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So the great British sporting summer still awaits full lift-off. Andy Murray’s fairytale Wimbledon victory failed to materialise and England’s armies of zealously patriotic spinsters can leave Murray Mound (or is it now Marray Mound?), flags at half mast, to return home and feed their voluminous hoards of hungry cats.

By means of consolation, we all found ourselves gripped by the men’s doubles final. A mass interest in an obscure sporting discipline not seen in this country since everyone stayed up all night to watch four Scottish women seemingly practice their sweeping and ironing at the 2002 Winter Olympics.  The eerie progress of Messrs Murray and Marray over the same summer are almost enough to suggest that perhaps Katherine Merry should be dusting off her spikes for the London Olympics, but on reflection maybe that’s going a bit too far.

Before the men’s final, Murray was the man we all loved to hate. Yes, we wanted a Brit to do well, but did it have to be such an objectionable one? His PR team’s attempts to paint him as Albion’s answer to John McEnroe on account of his temper missed a crucial point in that despite the tantrums, Andy had none of the older man’s charm and charisma. Despite the legendary status of Roger Federer, it seems unfathomable that such a large number of Brits would be supporting him if his opponent and our compatriot was a bit more likeable.

However after the match, something strange happened. Sue Barker, armed with a microphone, assaulted him with all the subtlety of a meat tenderiser and it was too much for the young Scot. He burst into tears. And in doing so, he won the hearts of many. Here was a man who had given everything. He had played (at least for the first two sets) to the limits of his ability, yet his best was not good enough.

Murray is, within the eyes of many, a member of the “big four” of tennis. His destruction of Tsonga (ranked 5) in the semi finals was proof of this. His problem though, is that while many perceive all big four players to be equal, some are more equal than others. Namely the other three.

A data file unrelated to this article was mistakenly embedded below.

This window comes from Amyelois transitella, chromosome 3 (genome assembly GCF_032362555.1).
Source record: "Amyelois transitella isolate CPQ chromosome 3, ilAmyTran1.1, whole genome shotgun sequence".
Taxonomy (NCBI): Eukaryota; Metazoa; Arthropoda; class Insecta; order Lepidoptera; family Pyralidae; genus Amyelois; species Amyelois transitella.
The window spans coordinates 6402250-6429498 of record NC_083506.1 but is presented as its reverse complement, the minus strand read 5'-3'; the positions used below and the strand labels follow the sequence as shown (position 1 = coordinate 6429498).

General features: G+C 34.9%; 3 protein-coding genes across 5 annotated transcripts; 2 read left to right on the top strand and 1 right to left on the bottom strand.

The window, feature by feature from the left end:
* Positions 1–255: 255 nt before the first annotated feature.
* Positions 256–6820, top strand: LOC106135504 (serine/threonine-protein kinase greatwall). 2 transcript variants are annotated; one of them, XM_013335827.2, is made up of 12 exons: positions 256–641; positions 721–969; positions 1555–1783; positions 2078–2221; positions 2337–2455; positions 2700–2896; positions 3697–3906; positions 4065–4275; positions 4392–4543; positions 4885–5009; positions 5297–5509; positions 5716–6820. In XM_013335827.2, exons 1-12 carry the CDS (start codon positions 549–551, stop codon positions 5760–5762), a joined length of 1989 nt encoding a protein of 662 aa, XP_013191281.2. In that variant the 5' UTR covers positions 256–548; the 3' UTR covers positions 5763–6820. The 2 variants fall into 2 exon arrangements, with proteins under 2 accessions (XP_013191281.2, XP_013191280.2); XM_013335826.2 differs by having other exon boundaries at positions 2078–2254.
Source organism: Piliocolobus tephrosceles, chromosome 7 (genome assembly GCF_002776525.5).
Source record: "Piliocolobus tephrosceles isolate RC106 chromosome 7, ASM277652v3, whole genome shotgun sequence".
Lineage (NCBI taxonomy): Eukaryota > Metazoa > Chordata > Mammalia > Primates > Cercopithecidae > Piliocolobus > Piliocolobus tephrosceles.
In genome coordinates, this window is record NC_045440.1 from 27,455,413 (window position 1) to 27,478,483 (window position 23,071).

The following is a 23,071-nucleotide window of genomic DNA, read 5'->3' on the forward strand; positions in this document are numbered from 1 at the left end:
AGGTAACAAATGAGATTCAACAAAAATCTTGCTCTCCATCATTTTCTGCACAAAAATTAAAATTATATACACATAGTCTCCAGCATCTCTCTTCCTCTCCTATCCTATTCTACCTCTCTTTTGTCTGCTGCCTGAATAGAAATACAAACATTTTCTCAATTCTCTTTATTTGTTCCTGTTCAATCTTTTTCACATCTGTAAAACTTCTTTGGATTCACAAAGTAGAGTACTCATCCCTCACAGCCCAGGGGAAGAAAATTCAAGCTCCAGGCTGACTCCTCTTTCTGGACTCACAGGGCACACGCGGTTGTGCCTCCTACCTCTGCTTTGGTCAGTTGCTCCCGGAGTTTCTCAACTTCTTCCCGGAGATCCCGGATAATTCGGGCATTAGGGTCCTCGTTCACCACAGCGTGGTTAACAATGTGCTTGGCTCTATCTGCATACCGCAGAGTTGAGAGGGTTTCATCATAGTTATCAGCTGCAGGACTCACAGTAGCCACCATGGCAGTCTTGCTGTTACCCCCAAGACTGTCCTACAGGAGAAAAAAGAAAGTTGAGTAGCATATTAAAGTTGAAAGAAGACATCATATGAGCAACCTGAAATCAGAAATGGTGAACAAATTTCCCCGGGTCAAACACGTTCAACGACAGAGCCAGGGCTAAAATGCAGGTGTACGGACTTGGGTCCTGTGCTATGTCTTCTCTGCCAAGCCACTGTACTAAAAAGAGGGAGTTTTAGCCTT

But this is nothing new, he has both lost to (and indeed beaten) them all before yet failed to win our full support. There had always been a feeling that he could have done better. On Sunday there was not. Here was a man who had given every ounce of effort in his body to emerge victorious and he had heroically failed. There is no better way to a Briton’s heart.

We have a strange obsession with hard graft in this country. We hold a high work-rate in with the sort of high regard that other nations reserve for attributes like, say, talent. We love to call the Spanish ‘lazy’ and the French ‘work-shy’, as some sort of grave insult. As if the idea of an afternoon nap or a 35 hour working week would utterly offend us. We use it to compromise for our lack of ability, as there’s no question that, in our eyes, the most important thing is trying.

We British come up with absurd phrases like “Genius is one percent inspiration, ninety-nine percent perspiration“, to teach future generations of Brits the values of working hard… As if the difference between Mozart and Jedward is that the former was a bit more dedicated.

One of these men tried a little harder than the others…

You only have to look at the sort of sporting icons that have stood the test of time to realise this. Where other countries look to flamboyant figureheads like Brian Lara and Sachin Tendaulkar, we have grafters like Mike Atherton and Jonathan Trott. Our press hold people like Terry Butcher and Paul Ince, their bandaged heads testament to their application, in the same regard as the Brazilians hold artists of the game like Socrates and Jairzinho. We made Scott Parker captain of the England football team…

Scott. Parker. Now there is the embodiment of one percent inspiration, ninety-nine percent perspiration. Read the same for James Milner. And just about any English midfielder ever. In fact, if you look at the way David Beckham’s legendary performance against Greece was reported, it was typical that the press concentrated as much on the fact that he’d run about 7km further than anyone else as they did on his beautiful match-saving moment of true genius. Graft, graft, graft.

So Andy Murray can rest easy. He may not have broken his duck in majors, he may not have brought this fair isle its first full Wimbledon champion since the invention of the wheel. But he may have finally won the battle for many people’s hearts. Like a consoling, yet proud father on sports day, we want to put our arm around his shoulder and say “Well done, you gave it your all”.

After all, isn’t it just typical that in Rugby, that most British of all sports, the ultimate aim is to score something called a Try… It’s all we really care about.

by Harry Harland